Glass Key, TheReviewed By Jay Seaver
Posted 12/05/13 11:27:07
"The Glass Key" is the sort of murder mystery where the fact that a man is dead comes across as an inconvenience and romantic attraction is often asserted as much as felt. On the other hand, it's also a movie with as much stuff happening as you can fit into 85 minutes without it feeling like too much, and never being dull counts for a lot.We open with Paul Madvig (Brian Donlevy), who runs the political machine in a medium-sized New Jersey city and is expected to play kingmaker in the upcoming gubernatorial election. Surprisingly, he throws his support behind Ralph Henry (Moroni Olsen), a reform candidate - mostly because his daughter Janet (Veronica Lake) turned his head. While Madvig makes nice with the beautiful people, his right hand man Ed Beaumont (Alan Ladd) deals with the less savory elements, like the gambling debts of Janet's brother Taylor (Richard Denning), whom Opal "Snip" Madvig (Bonita Granville), Paul's sister, has more than a bit of a thing for. When the dead body turns up, Madvig's old and new enemies are looking to pin it on him, and Ed's efforts to get him off the hook aren't helped by how little his boss seems to be bothered by the turn of events.
Madvig has a lot of enemies, to the point where it's difficult to keep track of them - there's a businessman who likely expected Madvig's support, a gangster, and a reporter, with the district attorney's involvement inevitable as well. It's a murder mystery that has no shortage of suspects so long as the term is described as "characters who are not the detective" (with Ed taking that role), especially if you take it as a given that framing Madvig may be all the motive someone needs. The trouble is, not many of them are really interesting enough for the audience to really invest in that story, even when it does connect to the good stuff.
What is the good stuff? Mainly, how class works as a dynamic in the story. The glass key of the title comes from Ed telling Paul that the Henry clan may say they've given him the keys to the kingdom, but that key will shatter if he turns it too hard, and that hangs over almost every interaction in the movie: Madvig may wield considerable influence, but his working-class roots show, and there's no chance that Janet will actually marry him once he's no longer useful. Madvig may be in denial about this, but Ed is hyper-aware, and there's a similar undercurrent to the other Madvig/Henry pairing, that Taylor may be a screw-up, but he'll only be allowed to fall so far, and Snip may only be allowed to climb so high.
The cast does a nice job with this, though it's not quite the arrangement the opening credits promise. Brian Donlevy may be first-billed, but Madvig is actually something of a supporting character, one who is always acting himself. Still, Donlevy makes him an interesting one, allowing the practiced artifice and overpowering infatuation to run into each other so that the audience is never quite sure where one ends and the other begins.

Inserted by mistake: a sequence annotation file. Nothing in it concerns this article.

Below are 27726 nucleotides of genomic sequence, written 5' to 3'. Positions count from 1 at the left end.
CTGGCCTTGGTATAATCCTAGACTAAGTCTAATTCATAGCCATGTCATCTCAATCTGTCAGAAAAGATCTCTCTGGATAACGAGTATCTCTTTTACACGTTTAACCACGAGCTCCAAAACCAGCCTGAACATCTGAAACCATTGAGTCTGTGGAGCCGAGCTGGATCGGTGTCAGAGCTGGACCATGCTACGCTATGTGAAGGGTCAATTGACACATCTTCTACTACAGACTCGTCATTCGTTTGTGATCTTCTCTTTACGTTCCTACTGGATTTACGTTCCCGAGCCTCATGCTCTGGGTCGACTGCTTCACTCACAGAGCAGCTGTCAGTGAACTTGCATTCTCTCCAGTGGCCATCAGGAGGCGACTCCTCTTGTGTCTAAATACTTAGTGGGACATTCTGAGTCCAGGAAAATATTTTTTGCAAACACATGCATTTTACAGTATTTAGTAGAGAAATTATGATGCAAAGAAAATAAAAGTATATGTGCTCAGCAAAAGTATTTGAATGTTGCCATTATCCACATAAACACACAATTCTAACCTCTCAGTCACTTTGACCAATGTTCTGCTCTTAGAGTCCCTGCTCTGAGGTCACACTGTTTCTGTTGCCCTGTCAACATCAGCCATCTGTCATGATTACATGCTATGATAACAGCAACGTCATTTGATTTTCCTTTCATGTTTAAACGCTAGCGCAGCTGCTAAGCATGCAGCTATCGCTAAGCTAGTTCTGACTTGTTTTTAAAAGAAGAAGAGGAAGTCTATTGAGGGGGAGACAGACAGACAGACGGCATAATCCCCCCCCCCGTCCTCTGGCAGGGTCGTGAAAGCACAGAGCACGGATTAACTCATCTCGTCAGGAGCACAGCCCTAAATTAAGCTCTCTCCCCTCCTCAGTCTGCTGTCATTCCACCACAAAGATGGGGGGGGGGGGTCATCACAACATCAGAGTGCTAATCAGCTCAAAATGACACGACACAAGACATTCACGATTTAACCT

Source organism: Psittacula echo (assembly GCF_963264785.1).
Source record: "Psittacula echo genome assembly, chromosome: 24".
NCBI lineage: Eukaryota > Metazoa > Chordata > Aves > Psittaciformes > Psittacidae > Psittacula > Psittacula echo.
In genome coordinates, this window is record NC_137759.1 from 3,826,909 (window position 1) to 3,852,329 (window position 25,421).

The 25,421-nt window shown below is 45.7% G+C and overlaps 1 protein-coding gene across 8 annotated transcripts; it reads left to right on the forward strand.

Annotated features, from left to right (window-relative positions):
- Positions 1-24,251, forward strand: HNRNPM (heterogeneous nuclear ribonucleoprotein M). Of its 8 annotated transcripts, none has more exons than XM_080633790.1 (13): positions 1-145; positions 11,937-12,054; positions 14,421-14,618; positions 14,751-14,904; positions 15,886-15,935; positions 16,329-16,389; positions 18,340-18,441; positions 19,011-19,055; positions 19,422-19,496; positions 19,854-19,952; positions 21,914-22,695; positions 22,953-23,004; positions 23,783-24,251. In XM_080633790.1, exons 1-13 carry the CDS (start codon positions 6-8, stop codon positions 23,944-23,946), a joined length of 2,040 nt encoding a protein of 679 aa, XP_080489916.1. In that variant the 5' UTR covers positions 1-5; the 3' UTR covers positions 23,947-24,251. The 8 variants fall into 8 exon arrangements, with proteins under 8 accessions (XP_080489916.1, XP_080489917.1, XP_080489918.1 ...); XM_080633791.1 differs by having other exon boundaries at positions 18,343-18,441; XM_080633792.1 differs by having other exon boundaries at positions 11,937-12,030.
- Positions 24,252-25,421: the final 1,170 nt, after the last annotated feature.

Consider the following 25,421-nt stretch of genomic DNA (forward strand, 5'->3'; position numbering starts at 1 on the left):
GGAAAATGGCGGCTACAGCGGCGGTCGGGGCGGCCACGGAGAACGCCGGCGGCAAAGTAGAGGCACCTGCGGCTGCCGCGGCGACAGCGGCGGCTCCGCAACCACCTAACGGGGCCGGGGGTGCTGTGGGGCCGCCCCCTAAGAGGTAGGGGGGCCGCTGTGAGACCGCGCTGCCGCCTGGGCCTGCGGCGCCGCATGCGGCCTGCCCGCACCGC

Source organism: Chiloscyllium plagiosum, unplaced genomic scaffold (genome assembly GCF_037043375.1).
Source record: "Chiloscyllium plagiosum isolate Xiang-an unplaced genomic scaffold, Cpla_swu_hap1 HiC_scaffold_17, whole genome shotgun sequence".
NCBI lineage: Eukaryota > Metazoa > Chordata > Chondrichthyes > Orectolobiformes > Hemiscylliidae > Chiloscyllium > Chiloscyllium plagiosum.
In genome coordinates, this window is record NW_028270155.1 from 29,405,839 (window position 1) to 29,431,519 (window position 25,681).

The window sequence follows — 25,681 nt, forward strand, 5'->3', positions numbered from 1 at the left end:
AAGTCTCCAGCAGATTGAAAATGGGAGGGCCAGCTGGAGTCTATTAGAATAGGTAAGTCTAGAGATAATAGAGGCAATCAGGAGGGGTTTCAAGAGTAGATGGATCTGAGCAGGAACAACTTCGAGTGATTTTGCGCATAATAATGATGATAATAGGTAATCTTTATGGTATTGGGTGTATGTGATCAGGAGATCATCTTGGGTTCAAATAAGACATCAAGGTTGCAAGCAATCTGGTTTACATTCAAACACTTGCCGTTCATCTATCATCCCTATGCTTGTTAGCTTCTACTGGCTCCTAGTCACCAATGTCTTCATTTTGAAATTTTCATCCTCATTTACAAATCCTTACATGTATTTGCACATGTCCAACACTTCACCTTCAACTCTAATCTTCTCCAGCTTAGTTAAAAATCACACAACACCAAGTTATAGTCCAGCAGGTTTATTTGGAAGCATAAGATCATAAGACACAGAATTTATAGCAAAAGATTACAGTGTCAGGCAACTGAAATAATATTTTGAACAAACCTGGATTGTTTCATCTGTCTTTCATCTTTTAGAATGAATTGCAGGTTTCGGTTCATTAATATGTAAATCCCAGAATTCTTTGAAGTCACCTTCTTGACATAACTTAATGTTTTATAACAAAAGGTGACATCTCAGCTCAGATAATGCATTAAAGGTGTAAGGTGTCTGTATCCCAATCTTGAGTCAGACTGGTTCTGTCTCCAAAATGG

Still, it's Alan Ladd and Veronica Lake who sit at the center of the movie, and while it takes a long time for the attraction that characters talk about to really manifest, they're quite good individually. Ladd plays Ed Beaumont as a smart guy perhaps too committed to the chip on his shoulder to really succeed, although capable of great charm and sarcastic wit when pushed. Lake brings grace and refinement to Janet, but keeps in-character when she has to show a flash of passion because someone has hurt her brother or because Ed is just so frustrating. There are a couple of other nice performances in there, too, with Bonita Granville doing what's needed to make the audience believe that Opal will run to her brother's enemies because they at least seem to care about what matters, while William Bendix takes a character that could just be Thug #2 and making him one of the film's most memorable.
The thing is, for as much fun as it is to watch Ladd and Bendix abuse each other verbally and physically, that dynamic in particular has done more than its bit by the end, and for all that the various reversals, escapes, and arguments keep things moving, director Stuart Heisler and screenwriter Jonathan Latimer eventually wear themselves out. The finale is one of those mystery-movie last acts where everybody gets accused of committing the murder, to the point where it feels a bit artificial. It's not necessarily surprising that things turn out this way; Latimer is adapting a Dashiell Hammett novel, and Hammett tended to be more interested in corrupt men and institutions more than the crimes that corruption lead to. To be fair, this stretching mostly leads to the viewer noticing it's stretched rather than actual watch-glancing.Ladd, Lake, and Bendix would reunite a few years later to tackle a script by another pulp master ("The Blue Dahlia" by Raymond Chandler) and make a somewhat better movie. This one's no slouch, though - whether filling out a double feature or a box set, it's a quick, often-clever movie tha certainly earns its keep.
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